DIEGO RIVERA -- MY ART, MY LIFE: AN AUTOBIOGRAPHY (WITH GLADYS MARCH)
A QUALIFIED SUCCESS
On the way back to Paris, I experienced a siege of homesickness. In the British Museum, I had again come upon my first love in art, the art of pre-Conquest Mexico. I began to realize that, in the heavy atmosphere of European culture, I had begun to lose my bearings. Suddenly I felt an overmastering need to see my land and my people.
Back in Paris, the desire did not leave me. For some time, I had been thinking about making a trip back to Mexico at the end of 1910. Now this idea became almost an obsession.
Before that, however, I wanted to show something of my work in one of the large exhibitions.
My compatriots considered acceptance at the official French Salon d' Automne as the apex of artistic recognition. Consequently, I made that my goal. Yet I couldn't help feeling that I would be compromising my artistic integrity. Every true master of modern French painting had been rejected by this or similar academic salons which fostered pompous mediocrity and academicism.
However, if I succeeded in getting my work shown, my subsidy would be extended another two years. I needed this time to carry out a plan 1 had formulated: to digest all the forms of modern painting the better to eliminate them from my own artistic idiom. Thus I decided to make the sacrifice.
As my entry for the exposition, I worked on a canvas called "The House on the Bridge," which I had started in Bruges three months before. I tried to do my best by pushing myself to a maximum of emotional sincerity. At the same time, I also hoped that my entry would be rejected by the jury. This would prove that the jury was unfit to recognize even a measure of sincerity, and would link me with the masters whom I admired.
I was in conflict as well over the sheer economic issue. It was good, of course, to have the grant from the government of Veracruz and be free to pursue my own plan of artistic development. But I also wanted to be able to face life by myself, to solve my economic problems by my work. I had begun to feel restive under patronage, fearing that dependence might sap my strength. With such inner conflicts driving me almost to the point of despair, I grimly worked on my project for three long months.
At last the time arrived for me to send the painting to the jury. I awaited the jury's decision with apprehension. Whatever it was, it must disappoint me. Acceptance would be a reproach, but rejection is always a blow.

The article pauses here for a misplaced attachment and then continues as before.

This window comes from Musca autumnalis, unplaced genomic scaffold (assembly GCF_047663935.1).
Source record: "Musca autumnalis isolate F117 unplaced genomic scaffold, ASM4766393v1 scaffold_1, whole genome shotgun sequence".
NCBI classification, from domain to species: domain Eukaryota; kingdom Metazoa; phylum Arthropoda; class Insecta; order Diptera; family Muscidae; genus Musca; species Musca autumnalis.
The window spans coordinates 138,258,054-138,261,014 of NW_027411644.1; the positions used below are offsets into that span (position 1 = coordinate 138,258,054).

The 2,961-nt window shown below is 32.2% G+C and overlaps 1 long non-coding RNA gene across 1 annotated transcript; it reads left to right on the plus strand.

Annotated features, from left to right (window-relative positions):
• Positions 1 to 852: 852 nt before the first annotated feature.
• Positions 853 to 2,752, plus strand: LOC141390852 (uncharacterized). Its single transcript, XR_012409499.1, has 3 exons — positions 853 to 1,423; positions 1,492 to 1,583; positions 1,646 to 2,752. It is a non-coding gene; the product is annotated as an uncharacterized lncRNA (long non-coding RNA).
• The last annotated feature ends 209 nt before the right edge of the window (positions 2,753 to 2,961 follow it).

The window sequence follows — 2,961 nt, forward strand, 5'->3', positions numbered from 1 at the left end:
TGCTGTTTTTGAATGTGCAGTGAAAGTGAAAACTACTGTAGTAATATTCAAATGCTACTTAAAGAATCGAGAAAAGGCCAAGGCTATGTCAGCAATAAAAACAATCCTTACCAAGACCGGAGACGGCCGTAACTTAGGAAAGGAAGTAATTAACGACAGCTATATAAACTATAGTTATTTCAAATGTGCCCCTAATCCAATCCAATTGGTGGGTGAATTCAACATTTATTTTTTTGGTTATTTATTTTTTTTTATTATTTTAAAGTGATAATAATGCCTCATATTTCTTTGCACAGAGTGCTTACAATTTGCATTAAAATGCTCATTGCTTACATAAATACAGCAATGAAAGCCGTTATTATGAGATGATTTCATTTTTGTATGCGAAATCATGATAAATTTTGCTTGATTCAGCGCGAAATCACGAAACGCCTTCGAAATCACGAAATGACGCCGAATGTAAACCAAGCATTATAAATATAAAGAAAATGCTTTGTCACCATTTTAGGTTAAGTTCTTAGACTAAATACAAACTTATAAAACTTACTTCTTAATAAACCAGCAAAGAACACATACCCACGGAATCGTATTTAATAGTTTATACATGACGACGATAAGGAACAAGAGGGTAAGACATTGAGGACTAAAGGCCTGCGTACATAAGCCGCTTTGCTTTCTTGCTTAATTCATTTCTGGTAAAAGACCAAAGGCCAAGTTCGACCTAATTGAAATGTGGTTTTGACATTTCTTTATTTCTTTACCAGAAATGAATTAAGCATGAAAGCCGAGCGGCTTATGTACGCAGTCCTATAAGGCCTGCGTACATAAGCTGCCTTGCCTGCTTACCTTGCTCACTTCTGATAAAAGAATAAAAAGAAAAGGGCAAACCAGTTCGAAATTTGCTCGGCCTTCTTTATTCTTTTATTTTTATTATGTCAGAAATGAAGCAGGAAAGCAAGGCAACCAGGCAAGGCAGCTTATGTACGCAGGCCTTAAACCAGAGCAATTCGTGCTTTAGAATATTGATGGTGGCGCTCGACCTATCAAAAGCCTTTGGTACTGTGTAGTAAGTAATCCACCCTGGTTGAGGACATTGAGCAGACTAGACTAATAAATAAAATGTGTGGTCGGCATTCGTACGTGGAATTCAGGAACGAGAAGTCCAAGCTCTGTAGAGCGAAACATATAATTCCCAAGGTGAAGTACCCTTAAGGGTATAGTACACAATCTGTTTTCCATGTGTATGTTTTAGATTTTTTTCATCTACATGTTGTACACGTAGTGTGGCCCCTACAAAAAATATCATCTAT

Then the word came: my painting would be shown.
I will always remember the anguish this news gave me. When my comrades congratulated me, I quarreled with them violently. For me to be congratulated over acceptance by the Salon d'Automne was an insult.
Nevertheless, on opening day, I managed to find a small measure of balm. Two thousand artists were represented by about six thousand canvases, and in this vast conglomeration, my painting really seemed to stand out. Though it looked academic, it was touched with a quality of sensitivity which set it apart from its more vulgar neighbors. I began to take heart for my future.
During the period of the exposition, I undertook an extensive study of the most recent creations of the Paris school. When the show ended, I went to Brittany for the summer to work at new paintings to bring back to Mexico. It was now that I began to shed some of my old feeling of inferiority. The work I did in Brittany contained good plastic qualities. Belonging to this period is my painting "Shipwreck," which possesses an architectonic grandeur and even a certain poetical quality.
In the fall, I returned to Paris to get ready for my trip home. Rolling up all my completed paintings, I departed for Spain, stopping there only long enough to pick up other canvases I had left in the care of a friend. I sailed from Santander to Mexico in September, 1910.